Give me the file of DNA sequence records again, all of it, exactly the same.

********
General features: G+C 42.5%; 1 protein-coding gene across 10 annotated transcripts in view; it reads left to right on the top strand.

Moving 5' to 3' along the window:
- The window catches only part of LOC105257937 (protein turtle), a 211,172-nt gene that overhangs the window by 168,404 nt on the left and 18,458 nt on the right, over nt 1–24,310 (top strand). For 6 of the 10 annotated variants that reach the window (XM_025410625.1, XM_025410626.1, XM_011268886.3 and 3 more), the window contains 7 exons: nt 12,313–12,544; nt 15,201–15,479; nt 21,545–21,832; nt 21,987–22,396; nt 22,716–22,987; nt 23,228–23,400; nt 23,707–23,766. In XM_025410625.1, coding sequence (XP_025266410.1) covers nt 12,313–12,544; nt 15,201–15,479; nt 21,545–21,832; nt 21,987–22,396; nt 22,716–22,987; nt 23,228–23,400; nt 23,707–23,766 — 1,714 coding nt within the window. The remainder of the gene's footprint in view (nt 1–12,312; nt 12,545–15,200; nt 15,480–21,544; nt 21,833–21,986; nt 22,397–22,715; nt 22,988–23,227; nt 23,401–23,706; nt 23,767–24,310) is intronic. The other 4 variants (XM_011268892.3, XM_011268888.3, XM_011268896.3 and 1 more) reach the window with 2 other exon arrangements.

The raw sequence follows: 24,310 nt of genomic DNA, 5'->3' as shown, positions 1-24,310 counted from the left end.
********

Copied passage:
General features: G+C 42.5%; 1 protein-coding gene across 10 annotated transcripts in view; it reads left to right on the top strand.

Moving 5' to 3' along the window:
- The window catches only part of LOC105257937 (protein turtle), a 211,172-nt gene that overhangs the window by 168,404 nt on the left and 18,458 nt on the right, over nt 1–24,310 (top strand). For 6 of the 10 annotated variants that reach the window (XM_025410625.1, XM_025410626.1, XM_011268886.3 and 3 more), the window contains 7 exons: nt 12,313–12,544; nt 15,201–15,479; nt 21,545–21,832; nt 21,987–22,396; nt 22,716–22,987; nt 23,228–23,400; nt 23,707–23,766. In XM_025410625.1, coding sequence (XP_025266410.1) covers nt 12,313–12,544; nt 15,201–15,479; nt 21,545–21,832; nt 21,987–22,396; nt 22,716–22,987; nt 23,228–23,400; nt 23,707–23,766 — 1,714 coding nt within the window. The remainder of the gene's footprint in view (nt 1–12,312; nt 12,545–15,200; nt 15,480–21,544; nt 21,833–21,986; nt 22,397–22,715; nt 22,988–23,227; nt 23,401–23,706; nt 23,767–24,310) is intronic. The other 4 variants (XM_011268892.3, XM_011268888.3, XM_011268896.3 and 1 more) reach the window with 2 other exon arrangements.

The raw sequence follows: 24,310 nt of genomic DNA, 5'->3' as shown, positions 1-24,310 counted from the left end.